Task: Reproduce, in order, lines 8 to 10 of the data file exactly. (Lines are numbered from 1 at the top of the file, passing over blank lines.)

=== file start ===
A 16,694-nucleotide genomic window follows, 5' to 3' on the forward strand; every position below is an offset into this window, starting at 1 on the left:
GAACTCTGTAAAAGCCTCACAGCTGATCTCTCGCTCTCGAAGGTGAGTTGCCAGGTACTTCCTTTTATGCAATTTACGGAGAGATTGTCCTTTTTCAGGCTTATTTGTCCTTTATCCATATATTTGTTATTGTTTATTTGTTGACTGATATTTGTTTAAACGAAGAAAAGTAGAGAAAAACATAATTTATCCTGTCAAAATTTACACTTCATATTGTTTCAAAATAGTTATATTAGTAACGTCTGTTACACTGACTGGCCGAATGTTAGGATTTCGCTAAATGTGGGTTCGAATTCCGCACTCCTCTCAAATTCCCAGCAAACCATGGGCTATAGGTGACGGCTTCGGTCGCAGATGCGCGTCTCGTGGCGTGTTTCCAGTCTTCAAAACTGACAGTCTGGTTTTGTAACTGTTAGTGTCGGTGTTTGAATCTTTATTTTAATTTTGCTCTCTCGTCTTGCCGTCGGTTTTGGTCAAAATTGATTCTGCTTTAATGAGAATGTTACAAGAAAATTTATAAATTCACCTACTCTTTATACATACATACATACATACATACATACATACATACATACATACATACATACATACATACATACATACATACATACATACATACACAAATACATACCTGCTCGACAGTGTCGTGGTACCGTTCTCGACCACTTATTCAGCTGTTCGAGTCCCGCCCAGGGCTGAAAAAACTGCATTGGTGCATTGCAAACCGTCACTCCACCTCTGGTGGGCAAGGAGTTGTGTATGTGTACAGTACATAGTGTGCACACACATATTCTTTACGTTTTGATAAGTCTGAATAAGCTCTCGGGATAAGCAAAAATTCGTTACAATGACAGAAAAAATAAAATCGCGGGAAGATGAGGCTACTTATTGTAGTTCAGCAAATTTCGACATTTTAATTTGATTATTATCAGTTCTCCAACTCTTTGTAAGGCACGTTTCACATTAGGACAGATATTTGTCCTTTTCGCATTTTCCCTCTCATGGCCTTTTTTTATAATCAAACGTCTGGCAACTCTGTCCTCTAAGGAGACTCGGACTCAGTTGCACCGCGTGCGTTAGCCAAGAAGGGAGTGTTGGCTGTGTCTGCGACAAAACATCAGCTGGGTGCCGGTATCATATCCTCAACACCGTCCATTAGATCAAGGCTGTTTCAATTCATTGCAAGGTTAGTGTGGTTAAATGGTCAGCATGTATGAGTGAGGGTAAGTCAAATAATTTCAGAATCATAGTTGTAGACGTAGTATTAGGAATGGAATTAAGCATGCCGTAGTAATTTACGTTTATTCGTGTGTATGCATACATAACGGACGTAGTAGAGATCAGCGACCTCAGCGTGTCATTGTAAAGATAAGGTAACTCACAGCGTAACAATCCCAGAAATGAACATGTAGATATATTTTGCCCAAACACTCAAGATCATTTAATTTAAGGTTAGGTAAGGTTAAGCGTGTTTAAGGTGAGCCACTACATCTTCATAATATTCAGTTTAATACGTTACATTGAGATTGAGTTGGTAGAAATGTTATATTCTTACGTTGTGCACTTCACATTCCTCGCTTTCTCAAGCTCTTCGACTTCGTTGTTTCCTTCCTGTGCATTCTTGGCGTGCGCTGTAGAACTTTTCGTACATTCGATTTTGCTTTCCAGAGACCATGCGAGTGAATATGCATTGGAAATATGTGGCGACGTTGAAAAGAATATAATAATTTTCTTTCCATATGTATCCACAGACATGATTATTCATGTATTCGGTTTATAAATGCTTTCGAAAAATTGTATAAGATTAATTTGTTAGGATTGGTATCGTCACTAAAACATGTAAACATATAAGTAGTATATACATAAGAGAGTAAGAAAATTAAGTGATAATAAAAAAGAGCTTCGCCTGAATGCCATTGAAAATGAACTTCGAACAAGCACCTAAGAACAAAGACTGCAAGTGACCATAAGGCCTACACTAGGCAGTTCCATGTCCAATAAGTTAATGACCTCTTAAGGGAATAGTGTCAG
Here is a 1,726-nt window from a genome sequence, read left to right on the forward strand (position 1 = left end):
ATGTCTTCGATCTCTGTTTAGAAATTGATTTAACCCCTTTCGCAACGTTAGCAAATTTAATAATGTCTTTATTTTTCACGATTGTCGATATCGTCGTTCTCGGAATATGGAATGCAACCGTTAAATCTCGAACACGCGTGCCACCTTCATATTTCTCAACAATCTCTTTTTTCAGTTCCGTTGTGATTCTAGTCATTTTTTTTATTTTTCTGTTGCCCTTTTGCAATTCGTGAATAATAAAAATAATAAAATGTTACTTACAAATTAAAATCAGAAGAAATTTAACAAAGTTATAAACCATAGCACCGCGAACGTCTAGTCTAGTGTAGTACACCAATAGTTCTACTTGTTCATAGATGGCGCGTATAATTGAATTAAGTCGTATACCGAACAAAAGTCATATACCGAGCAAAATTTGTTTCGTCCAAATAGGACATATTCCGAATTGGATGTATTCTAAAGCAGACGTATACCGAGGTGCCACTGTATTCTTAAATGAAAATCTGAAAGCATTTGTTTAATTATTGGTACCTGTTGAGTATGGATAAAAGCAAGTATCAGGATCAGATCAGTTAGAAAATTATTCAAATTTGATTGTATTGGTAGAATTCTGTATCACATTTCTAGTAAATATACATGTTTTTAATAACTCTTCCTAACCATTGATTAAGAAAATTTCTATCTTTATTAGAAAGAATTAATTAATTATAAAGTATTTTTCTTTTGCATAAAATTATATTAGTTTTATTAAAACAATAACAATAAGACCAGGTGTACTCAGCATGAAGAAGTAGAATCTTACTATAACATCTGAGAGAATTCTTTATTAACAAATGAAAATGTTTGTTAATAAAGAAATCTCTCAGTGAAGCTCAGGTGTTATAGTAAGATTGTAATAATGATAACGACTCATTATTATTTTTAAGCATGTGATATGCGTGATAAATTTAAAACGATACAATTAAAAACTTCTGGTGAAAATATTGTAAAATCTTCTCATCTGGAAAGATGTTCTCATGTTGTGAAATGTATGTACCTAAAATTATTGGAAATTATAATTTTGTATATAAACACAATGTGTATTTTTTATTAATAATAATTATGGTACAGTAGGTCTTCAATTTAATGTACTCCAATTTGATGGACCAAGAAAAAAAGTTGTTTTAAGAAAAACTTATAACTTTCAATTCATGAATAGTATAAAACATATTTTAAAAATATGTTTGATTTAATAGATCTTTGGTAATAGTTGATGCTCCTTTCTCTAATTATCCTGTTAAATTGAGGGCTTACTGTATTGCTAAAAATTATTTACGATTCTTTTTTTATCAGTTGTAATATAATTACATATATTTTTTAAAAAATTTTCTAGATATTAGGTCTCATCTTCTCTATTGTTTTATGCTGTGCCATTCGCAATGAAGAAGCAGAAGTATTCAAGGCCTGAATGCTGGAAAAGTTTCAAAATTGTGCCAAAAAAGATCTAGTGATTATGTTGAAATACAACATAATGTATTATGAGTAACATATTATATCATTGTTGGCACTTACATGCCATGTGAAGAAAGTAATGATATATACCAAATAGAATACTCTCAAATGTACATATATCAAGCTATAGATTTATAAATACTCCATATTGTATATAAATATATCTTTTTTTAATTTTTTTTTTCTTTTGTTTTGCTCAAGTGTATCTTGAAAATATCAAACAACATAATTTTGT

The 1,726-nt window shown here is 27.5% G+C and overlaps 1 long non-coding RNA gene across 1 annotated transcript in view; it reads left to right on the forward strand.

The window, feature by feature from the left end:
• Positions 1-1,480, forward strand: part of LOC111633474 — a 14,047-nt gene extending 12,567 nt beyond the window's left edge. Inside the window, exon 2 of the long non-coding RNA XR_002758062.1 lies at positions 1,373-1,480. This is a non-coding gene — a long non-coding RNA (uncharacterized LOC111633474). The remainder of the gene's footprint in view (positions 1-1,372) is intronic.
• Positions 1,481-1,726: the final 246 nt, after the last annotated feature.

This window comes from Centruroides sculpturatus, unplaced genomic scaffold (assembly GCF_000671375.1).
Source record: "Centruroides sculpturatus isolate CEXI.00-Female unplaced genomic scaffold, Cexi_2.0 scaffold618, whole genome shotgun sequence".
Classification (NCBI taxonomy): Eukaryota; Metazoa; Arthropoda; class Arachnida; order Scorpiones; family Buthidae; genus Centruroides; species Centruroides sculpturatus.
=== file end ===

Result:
• Positions 1,481-1,726: the final 246 nt, after the last annotated feature.

This window comes from Centruroides sculpturatus, unplaced genomic scaffold (assembly GCF_000671375.1).
Source record: "Centruroides sculpturatus isolate CEXI.00-Female unplaced genomic scaffold, Cexi_2.0 scaffold618, whole genome shotgun sequence".